Pollutant type and risk

Ozone is a naturally occurring chemical in the lowermost layer of the Earth’s atmosphere. Natural sources of the precursors of ozone such as oxides of nitrogen and non-methane volatile organic compounds ensure that there is always a background concentration of ozone.  Additional ozone is formed from complex photochemical reactions of precursors, which include NOx, carbon monoxide and non-methane volatile organic compounds, released due to anthropogenic emissions. Ozone concentrations are usually highest in rural and upland areas downwind of major conurbations. However, some regions with more moderate ozone concentrations also have high risk of effects where climatic conditions favour ozone uptake by the plants.

In the UK large areas of arable land coincide with areas where the ozone exposure is generally highest. In particular, ozone concentrations and fluxes to wheat tend to be highest in central and southern England, including East Anglia, so that predicted economic losses for ozone effects on wheat are generally highest in this region (Mills and Harmens, 2011). However, variations occur between years due to variation in climate and ozone concentrations (Mills et al., 2011a)  

Indicators of ozone impacts

These can be difficult to identify in ‘field’ conditions. Often the symptoms of ozone injury are those of a general stress response, and in addition a rapid turnover of damaged leaves can make attribution to ozone pollution difficult. Some species exhibit ozone-specific visible leaf injury symptoms in controlled studies and these ‘typical’ symptoms of visible leaf injury attributed to ozone have occasionally been observed in natural conditions. Legumes are one of the species groups on which these symptoms are most likely to be observed.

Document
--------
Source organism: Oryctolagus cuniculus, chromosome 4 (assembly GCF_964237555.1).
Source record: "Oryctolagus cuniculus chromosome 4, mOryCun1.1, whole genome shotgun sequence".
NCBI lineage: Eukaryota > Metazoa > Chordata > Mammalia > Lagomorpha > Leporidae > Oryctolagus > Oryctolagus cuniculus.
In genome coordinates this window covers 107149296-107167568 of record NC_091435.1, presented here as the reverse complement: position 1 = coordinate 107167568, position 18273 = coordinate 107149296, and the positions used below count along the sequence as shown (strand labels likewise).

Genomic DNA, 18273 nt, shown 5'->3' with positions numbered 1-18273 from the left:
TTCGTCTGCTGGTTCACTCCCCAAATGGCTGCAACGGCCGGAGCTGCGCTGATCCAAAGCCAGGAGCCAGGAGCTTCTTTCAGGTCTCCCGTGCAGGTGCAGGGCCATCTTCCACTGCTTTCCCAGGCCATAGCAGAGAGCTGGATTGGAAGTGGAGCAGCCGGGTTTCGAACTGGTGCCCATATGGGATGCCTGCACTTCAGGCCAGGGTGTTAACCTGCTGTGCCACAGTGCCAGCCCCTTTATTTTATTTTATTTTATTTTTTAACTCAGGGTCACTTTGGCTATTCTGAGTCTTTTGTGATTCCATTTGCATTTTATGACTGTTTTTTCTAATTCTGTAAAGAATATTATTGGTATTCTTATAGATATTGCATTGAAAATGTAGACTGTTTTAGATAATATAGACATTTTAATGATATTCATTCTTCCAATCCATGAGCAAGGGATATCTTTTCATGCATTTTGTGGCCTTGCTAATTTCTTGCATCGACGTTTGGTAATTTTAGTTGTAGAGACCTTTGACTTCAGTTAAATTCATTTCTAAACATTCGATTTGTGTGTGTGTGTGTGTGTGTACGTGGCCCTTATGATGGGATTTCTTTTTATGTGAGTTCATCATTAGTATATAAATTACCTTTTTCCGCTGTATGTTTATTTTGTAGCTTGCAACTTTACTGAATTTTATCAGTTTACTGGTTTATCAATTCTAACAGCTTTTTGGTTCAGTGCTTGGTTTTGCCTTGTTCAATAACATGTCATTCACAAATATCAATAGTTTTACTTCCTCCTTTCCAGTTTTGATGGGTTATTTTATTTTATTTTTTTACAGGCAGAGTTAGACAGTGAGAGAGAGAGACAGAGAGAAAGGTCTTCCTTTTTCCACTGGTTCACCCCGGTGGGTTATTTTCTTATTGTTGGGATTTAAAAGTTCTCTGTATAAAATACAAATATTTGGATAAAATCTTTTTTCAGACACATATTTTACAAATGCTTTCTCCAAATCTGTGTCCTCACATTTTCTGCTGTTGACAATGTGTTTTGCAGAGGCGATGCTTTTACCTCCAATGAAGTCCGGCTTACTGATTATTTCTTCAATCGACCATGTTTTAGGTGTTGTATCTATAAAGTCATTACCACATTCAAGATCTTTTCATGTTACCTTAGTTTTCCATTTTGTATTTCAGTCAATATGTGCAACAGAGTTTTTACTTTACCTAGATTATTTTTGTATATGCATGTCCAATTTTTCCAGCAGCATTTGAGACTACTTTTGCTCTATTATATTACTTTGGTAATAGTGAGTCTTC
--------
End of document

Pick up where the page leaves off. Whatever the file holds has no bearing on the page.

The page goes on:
Examples of species specific responses

Some examples of specific responses are given in the table below. This does not represent a comprehensive review of all species impacts. Crops that are sensitive to ozone (in terms of yield) include wheat, ‘peas and beans’ and onion. Moderately sensitive crops include potato, barley and maize, whereas oats are less sensitive to ozone (Mills and Harmens, 2011).

Species

Response

Reference

Wheat

Reduced yield

Many examples, including Pleijel et al., 2006

Tomato

Reduced yield

e.g. Calvo et al., 2007

Potato

Reduced yield

e.g. Vandermeiren et al., 2005

Lettuce

Visible leaf injury

Goumenaki et al., 2007

Trifolium repens

Reduced biomass

Hayes et al., 2009

What factors modify ozone impacts?

Climatic (e.g. temperature, humidity) and soil factors (e.g. water content) that influence uptake of ozone via the leaf pores (stomata) can influence ozone impacts in some species (see above section on stomatal fluxes).

Critical levels:

Flux-based critical levels (Mills et al., 2011b, LRTAP Convention, 2011)

                        Receptor

Effect

(per cent reduction)

Parameter1

 

Critical level

(mmol m-2 PLA3)

Wheat

Grain yield (5%)

POD6

1

Wheat

1000 grain weight (5%)

POD6

2

Wheat

Protein yield (5%)

POD6

2

Potato

Tuber yield (5%)

POD6

5

Tomato

Fruit yield (5%)

POD6

2

Productive grassland (based on clover)

Biomass (10%)

POD1

2

Concentration-based critical levels (LRTAP Convention, 2011)

                        Receptor

Effect

 

Parameter2

 

Critical level

(ppm h)

Agricultural crops (based on wheat)

Yield reduction

AOT40

3

Horticultural crops (based on tomato)

Yield reduction

AOT40

6

(Semi-)natural vegetation communities dominated by annuals (including annuals in pasture)

Growth reduction and/or seed production

AOT40

3

(Semi-)natural vegetation communities dominated by perennials (including perennials in pasture)

Growth reduction

AOT40

5

1 PODY = Phytotoxic Ozone Dose above a flux threshold of Y nmol m-2 PLA s-1.

2 AOT40 = Accumulated ozone above a threshold of 40 ppb during daylight hours.